“Nothing in biology makes sense except in the light of evolution” Theodosius Dobzhansky
Red meat, dairy, and insulin sensitivity: a randomized crossover intervention study
Kirsty M Turner, Jennifer B Keogh, and Peter M Clifton
Conclusion: In contrast to some epidemiologic findings, these results suggest that high consumption of dairy reduces insulin sensitivity compared with a diet high in lean red meat in overweight and obese subjects, some of whom had glucose intolerance.
Background: Epidemiologic studies have linked high consumption of red and processed meat with risk of developing type 2 diabetes, whereas high dairy consumption has been associated with decreased risk, but interventions have been limited.
Objective: We compared the effects on insulin sensitivity of consuming a diet high in lean red meat with minimal dairy, a diet high in dairy primarily low fat (from milk, yogurt, or custard) with no red meat, and a control diet that contained neither red meat nor dairy.
Design: A randomized crossover study was undertaken with 47 overweight and obese men and women divided into 2 groups as follows: those with normal glucose tolerance and those with impaired fasting glucose or impaired glucose tolerance. Participants followed the 3 weight-stable dietary interventions for 4 wk with glucose, insulin, and C-peptide measured by using oral-glucose-tolerance tests at the end of each diet.
Results: Fasting insulin was significantly higher after the dairy diet than after the red meat diet (P < 0.01) with no change in fasting glucose resulting in a decrease in insulin sensitivity after the high-dairy diet (P < 0.05) as assessed by homeostasis model assessment of insulin resistance (HOMA-IR). A significant interaction between diet and sex was observed such that, in women alone, HOMA-IR was significantly lower after the red meat diet compared with dairy diet (1.33 ± 0.8 compared with 1.71 ± 0.8, respectively; P < 0.01). Insulin sensitivity calculated by using the Matsuda method was 14.7% lower in women after the dairy diet compared with red meat diet (P < 0.01) with no difference between diets in men. C-peptide was not different between diets.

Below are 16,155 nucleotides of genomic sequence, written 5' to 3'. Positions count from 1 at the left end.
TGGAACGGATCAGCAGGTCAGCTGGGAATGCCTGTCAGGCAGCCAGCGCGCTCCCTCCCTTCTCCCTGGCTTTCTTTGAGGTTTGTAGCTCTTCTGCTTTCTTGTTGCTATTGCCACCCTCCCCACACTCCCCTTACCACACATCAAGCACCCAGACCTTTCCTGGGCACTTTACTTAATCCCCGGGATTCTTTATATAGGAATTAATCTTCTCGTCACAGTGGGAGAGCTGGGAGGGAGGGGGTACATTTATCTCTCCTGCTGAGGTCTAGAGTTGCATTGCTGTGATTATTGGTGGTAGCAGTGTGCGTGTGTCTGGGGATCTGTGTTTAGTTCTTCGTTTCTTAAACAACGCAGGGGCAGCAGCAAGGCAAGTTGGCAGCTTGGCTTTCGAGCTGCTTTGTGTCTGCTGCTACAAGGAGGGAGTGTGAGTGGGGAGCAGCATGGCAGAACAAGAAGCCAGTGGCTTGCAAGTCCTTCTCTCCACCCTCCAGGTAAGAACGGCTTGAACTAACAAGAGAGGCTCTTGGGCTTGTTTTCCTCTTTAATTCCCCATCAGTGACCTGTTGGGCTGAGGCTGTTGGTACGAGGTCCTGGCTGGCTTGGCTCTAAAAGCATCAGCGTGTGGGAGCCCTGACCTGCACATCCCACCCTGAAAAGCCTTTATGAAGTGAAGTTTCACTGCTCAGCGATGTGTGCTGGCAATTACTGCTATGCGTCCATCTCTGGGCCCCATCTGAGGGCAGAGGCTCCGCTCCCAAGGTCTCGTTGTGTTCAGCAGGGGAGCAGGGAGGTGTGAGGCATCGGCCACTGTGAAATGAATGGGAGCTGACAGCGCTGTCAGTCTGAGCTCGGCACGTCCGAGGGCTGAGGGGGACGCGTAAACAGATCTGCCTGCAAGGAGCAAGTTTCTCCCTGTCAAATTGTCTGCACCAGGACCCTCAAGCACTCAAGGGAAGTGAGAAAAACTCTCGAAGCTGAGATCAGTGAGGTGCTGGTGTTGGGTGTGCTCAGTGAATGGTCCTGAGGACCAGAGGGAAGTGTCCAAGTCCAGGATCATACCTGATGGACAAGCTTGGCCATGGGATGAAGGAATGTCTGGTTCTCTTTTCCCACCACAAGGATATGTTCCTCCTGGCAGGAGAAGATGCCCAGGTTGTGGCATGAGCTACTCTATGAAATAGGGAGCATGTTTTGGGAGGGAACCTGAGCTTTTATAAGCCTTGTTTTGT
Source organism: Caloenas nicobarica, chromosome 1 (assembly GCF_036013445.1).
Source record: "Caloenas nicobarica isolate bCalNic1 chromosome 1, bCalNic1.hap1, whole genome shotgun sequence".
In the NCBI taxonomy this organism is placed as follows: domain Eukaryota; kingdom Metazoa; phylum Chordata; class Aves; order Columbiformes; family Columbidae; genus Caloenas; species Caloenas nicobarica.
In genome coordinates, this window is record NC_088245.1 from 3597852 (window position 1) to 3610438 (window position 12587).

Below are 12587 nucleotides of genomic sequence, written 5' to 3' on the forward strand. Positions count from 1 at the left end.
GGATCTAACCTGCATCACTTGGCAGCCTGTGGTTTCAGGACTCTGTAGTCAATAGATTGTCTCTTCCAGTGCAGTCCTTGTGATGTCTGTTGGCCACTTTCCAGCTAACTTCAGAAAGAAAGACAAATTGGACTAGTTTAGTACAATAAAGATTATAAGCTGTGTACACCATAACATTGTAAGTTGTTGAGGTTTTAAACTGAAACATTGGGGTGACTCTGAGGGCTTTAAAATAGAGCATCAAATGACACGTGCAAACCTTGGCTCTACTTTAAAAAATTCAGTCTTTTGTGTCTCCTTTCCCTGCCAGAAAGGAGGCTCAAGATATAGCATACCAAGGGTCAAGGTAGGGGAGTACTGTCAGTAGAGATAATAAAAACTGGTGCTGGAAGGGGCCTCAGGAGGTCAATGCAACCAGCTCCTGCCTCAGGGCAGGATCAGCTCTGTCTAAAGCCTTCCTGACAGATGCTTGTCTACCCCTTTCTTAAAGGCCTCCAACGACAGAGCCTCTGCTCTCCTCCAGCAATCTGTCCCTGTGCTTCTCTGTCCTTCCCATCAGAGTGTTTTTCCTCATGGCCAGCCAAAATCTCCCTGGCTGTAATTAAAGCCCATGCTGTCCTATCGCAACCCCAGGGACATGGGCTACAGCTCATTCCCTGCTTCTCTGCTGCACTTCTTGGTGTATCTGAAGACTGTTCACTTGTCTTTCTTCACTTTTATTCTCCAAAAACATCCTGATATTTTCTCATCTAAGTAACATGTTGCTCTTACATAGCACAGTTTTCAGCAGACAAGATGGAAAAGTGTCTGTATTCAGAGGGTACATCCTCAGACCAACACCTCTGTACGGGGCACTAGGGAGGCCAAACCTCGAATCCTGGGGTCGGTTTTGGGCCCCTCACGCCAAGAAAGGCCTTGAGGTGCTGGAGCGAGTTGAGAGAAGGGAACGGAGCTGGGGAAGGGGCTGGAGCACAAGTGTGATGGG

Menaquinone-7 supplementation improves arterial stiffness in healthy postmenopausal women: double-blind randomised clinical trial.
Knapen MH, Braam LA, Drummen NE, Bekers O, Hoeks AP, Vermeer C.
Thromb Haemost. 2015 Feb 19;113(5). [Epub ahead of print]
In conclusion, long-term use of MK-7 supplements improves arterial stiffness in healthy postmenopausal women, especially in women having a high arterial stiffness.